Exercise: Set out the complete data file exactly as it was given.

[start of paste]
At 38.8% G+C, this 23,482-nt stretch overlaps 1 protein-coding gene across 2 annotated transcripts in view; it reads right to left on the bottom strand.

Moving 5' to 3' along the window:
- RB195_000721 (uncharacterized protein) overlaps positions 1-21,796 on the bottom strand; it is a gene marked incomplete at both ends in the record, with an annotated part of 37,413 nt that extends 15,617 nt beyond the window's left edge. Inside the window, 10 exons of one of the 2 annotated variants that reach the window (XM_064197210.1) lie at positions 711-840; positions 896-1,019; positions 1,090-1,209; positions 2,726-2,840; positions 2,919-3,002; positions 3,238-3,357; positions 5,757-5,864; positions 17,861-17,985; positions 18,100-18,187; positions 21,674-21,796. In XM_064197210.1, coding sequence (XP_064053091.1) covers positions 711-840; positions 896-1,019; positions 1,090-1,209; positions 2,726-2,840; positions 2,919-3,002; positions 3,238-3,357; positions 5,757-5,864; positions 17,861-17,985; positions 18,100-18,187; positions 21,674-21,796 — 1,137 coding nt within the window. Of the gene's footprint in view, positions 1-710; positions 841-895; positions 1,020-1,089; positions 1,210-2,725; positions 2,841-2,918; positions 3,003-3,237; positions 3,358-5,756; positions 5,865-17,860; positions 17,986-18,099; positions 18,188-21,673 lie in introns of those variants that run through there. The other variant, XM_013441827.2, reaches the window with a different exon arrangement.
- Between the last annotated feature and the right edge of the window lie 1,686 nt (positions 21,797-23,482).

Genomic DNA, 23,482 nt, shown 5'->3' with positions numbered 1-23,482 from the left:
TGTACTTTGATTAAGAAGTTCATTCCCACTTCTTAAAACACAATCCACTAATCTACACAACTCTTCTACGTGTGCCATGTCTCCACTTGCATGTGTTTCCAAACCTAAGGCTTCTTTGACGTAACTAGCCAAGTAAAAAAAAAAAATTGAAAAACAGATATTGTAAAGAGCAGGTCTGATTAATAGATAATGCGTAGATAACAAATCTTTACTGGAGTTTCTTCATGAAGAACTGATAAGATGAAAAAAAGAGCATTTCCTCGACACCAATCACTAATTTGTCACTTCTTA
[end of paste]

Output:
At 38.8% G+C, this 23,482-nt stretch overlaps 1 protein-coding gene across 2 annotated transcripts in view; it reads right to left on the bottom strand.

Moving 5' to 3' along the window:
- RB195_000721 (uncharacterized protein) overlaps positions 1-21,796 on the bottom strand; it is a gene marked incomplete at both ends in the record, with an annotated part of 37,413 nt that extends 15,617 nt beyond the window's left edge. Inside the window, 10 exons of one of the 2 annotated variants that reach the window (XM_064197210.1) lie at positions 711-840; positions 896-1,019; positions 1,090-1,209; positions 2,726-2,840; positions 2,919-3,002; positions 3,238-3,357; positions 5,757-5,864; positions 17,861-17,985; positions 18,100-18,187; positions 21,674-21,796. In XM_064197210.1, coding sequence (XP_064053091.1) covers positions 711-840; positions 896-1,019; positions 1,090-1,209; positions 2,726-2,840; positions 2,919-3,002; positions 3,238-3,357; positions 5,757-5,864; positions 17,861-17,985; positions 18,100-18,187; positions 21,674-21,796 — 1,137 coding nt within the window. Of the gene's footprint in view, positions 1-710; positions 841-895; positions 1,020-1,089; positions 1,210-2,725; positions 2,841-2,918; positions 3,003-3,237; positions 3,358-5,756; positions 5,865-17,860; positions 17,986-18,099; positions 18,188-21,673 lie in introns of those variants that run through there. The other variant, XM_013441827.2, reaches the window with a different exon arrangement.
- Between the last annotated feature and the right edge of the window lie 1,686 nt (positions 21,797-23,482).

Genomic DNA, 23,482 nt, shown 5'->3' with positions numbered 1-23,482 from the left:
TGTACTTTGATTAAGAAGTTCATTCCCACTTCTTAAAACACAATCCACTAATCTACACAACTCTTCTACGTGTGCCATGTCTCCACTTGCATGTGTTTCCAAACCTAAGGCTTCTTTGACGTAACTAGCCAAGTAAAAAAAAAAAATTGAAAAACAGATATTGTAAAGAGCAGGTCTGATTAATAGATAATGCGTAGATAACAAATCTTTACTGGAGTTTCTTCATGAAGAACTGATAAGATGAAAAAAAGAGCATTTCCTCGACACCAATCACTAATTTGTCACTTCTTA